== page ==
Multiple sclerosis progression can be predicted with MRI

November 5, 2008

A new study published in Journal of Neuroimaging shows that MRI scans used on multiple sclerosis (MS) patients to determine if the disease has affected gray matter in the brain can identify those at-risk for progression of disability.

MS affects approximately 400,000 people in the United States and as many as 2.5 million worldwide. It is the most common cause of progressive disability in young adults. While the cause of the disease remains unknown, it is characterized by damage to the covering over the nerve fibers in the brain and spinal cord, or to the nerve fiber itself.

In an attempt to understand the causes of disease progression, researchers at the Partners MS Center, led by Dr. Rohit Bakshi and his team, have developed new ways to detect gray matter damage.

Dr. Bakshi, Director of the Laboratory for Neuroimaging Research and an Associate Professor of Neurology and Radiology at the Brigham and Women's Hospital and Harvard Medical School, led a four year follow-up study, which found that patients with unnatural darkness of gray matter structures as seen on MRI pictures carried a higher risk for progression of physical disability. This abnormal darkness is referred to as T2 hypointensity, and is suggestive of excessive iron deposits. In addition, the researchers found that the new marker of gray matter damage showed closer correlations with patients' clinical status than other established MRI markers of disease severity, including lesions, also known as "plaques," and shrinkage of the brain, also know as "atrophy."

"MRI scans obtained from patients with MS are being used to develop measures and techniques that can accurately measure the visible and hidden damage to the brain, especially in gray matter areas and can more accurately predict the course of the disease," says Bakshi.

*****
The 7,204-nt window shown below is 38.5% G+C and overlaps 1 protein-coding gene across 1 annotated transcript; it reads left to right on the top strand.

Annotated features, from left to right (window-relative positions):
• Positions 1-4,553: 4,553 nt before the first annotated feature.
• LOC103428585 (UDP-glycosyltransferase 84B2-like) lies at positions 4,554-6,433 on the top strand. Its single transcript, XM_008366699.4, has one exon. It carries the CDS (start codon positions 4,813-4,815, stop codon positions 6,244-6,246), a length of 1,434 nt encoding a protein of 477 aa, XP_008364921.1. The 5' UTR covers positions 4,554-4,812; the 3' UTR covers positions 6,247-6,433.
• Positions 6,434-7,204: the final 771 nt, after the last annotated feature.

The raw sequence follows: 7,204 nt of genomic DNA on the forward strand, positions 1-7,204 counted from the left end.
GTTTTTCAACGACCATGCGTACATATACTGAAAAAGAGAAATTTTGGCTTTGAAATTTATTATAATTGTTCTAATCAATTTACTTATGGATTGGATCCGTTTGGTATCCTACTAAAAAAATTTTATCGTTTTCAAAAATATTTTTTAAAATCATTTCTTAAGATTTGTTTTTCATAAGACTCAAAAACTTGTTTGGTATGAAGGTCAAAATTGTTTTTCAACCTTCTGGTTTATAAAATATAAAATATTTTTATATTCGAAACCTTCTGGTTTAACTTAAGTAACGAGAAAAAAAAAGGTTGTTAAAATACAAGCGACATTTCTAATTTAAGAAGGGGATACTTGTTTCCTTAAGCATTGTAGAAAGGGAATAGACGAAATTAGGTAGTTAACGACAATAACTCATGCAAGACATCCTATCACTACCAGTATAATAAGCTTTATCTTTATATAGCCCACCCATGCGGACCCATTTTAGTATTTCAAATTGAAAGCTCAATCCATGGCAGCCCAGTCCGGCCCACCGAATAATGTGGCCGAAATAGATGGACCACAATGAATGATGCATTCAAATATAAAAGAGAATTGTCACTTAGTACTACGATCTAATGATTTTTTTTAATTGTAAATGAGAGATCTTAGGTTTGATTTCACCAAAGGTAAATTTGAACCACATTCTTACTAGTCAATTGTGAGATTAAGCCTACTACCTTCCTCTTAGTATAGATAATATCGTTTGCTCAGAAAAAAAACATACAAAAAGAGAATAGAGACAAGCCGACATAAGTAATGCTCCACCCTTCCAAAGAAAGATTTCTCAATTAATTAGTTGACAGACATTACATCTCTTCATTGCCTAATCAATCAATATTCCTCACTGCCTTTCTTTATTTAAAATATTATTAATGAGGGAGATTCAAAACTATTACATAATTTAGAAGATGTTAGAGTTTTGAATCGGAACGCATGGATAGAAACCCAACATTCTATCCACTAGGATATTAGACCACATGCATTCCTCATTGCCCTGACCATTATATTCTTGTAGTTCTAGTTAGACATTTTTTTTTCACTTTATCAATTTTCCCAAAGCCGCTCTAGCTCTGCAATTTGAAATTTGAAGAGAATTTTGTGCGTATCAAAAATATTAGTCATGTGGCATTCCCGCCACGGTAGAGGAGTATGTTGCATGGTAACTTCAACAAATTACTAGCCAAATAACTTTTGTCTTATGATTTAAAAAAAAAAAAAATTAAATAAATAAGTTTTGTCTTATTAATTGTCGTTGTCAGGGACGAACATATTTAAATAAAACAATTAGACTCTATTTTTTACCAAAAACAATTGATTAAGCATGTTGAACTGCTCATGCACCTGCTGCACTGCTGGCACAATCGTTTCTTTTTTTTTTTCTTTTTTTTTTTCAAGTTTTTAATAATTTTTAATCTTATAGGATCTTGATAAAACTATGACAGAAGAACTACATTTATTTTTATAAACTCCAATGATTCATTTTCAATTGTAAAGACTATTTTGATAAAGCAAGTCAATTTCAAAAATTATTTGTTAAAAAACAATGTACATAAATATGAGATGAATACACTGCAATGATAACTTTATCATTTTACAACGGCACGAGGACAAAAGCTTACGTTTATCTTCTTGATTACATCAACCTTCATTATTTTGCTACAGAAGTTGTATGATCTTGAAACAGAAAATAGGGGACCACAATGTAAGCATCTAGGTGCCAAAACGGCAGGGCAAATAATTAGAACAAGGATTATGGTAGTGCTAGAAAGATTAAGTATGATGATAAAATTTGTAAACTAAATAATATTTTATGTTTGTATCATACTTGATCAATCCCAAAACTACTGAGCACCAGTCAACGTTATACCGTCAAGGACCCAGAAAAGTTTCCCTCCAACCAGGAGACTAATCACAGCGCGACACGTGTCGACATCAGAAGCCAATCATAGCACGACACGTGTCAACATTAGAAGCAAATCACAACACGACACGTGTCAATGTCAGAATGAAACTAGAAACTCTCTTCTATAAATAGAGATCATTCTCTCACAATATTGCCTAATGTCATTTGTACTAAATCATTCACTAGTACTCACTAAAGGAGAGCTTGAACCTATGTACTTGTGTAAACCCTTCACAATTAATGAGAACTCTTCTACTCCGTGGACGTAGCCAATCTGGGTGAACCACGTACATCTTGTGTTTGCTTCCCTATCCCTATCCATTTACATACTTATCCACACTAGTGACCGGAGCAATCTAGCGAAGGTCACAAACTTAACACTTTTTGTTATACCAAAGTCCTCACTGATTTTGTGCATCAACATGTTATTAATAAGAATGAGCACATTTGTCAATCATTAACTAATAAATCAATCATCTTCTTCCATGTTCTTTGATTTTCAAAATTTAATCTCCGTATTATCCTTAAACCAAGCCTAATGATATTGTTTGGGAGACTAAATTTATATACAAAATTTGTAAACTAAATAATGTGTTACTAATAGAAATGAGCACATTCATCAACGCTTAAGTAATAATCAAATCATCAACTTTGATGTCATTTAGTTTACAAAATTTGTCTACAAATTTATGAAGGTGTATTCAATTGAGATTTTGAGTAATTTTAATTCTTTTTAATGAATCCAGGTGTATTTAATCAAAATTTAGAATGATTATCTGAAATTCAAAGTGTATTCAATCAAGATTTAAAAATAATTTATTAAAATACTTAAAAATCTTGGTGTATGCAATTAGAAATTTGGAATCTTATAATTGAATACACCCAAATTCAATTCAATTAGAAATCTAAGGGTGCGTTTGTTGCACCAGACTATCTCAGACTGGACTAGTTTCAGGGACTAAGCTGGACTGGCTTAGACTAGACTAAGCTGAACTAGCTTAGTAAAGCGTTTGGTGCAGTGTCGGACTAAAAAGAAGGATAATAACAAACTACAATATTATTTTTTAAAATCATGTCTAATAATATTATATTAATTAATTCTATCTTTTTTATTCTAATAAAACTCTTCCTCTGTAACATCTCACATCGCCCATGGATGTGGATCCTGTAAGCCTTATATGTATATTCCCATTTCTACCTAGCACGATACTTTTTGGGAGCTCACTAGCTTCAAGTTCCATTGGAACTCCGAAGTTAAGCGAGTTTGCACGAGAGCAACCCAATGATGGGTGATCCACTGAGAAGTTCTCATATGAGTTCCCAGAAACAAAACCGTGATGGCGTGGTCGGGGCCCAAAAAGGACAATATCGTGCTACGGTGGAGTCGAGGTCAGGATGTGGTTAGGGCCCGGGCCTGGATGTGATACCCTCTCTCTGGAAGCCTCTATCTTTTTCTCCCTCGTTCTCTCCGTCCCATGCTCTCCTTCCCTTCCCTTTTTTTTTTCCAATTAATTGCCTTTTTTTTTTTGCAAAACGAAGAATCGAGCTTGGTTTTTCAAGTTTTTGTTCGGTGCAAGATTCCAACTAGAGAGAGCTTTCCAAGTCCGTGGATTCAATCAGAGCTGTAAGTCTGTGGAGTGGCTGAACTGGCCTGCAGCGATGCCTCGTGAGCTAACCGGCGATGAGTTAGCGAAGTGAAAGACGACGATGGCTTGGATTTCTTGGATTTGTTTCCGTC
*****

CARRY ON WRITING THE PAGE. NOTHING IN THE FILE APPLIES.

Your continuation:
As a result of the findings, MRI-based measurement of gray matter damage may be used as a surrogate marker of disease progression. Physicians may therefore be able to more accurately identify patients at risk for developing this progressive disease.

MS has been traditionally viewed as a disease affecting the white matter of the brain, where messages are transferred between the brains gray matter sections, which control the processing of information. While prior research has shown that the brain's gray matter is also affected, studies detailing its effects have been limited. In addition, current therapies for MS are incomplete, raising the need to better understand disease mechanisms and the biomarkers of disease progression. If excessive iron in gray matter contributes to damage, this would open a new avenue for developing better therapies.

Source: Wiley

Explore further: New PET scan tracer allows first imaging of the epigenetics of the human brain

Related Stories

Looking into the brains of habitual short sleepers

September 16, 2016

Most people could benefit from a few extra hours of sleep every night. But some people habitually sleep much less than the recommended amount, yet report feeling no ill effects. A new University of Utah study, published Sept. ...

Recommended for you

Natural compound reduces signs of aging in healthy mice

October 27, 2016

Much of human health hinges on how well the body manufactures and uses energy. For reasons that remain unclear, cells' ability to produce energy declines with age, prompting scientists to suspect that the steady loss of efficiency ...

A metabolic switch to turn off obesity

October 27, 2016

You've tried all the diets. No matter: you've still regained the weight you lost, even though you ate well and you exercised regularly! This may be due to a particular enzyme in the brain: the alpha/beta hydrolase domain-6 ...

Mitochondria control stem cell fate

October 27, 2016

What happens in intestinal epithelial cells during a chronic illness? Basic research conducted at the Chair of Nutrition and Immunology at the Technical University of Munich (TUM) addressed this question by generating a new ...

Scientists develop 'world-first' 3-D mammary gland model

October 27, 2016

A team of researchers from Cardiff University and Monash Biomedicine Discovery Institute has succeeded in creating a three-dimensional mammary gland model that will pave the way for a better understanding of the mechanisms ...


Please sign in to add a comment. Registration is free, and takes less than a minute. Read more

Click here to reset your password.
Sign in to get notified via email when new comments are made.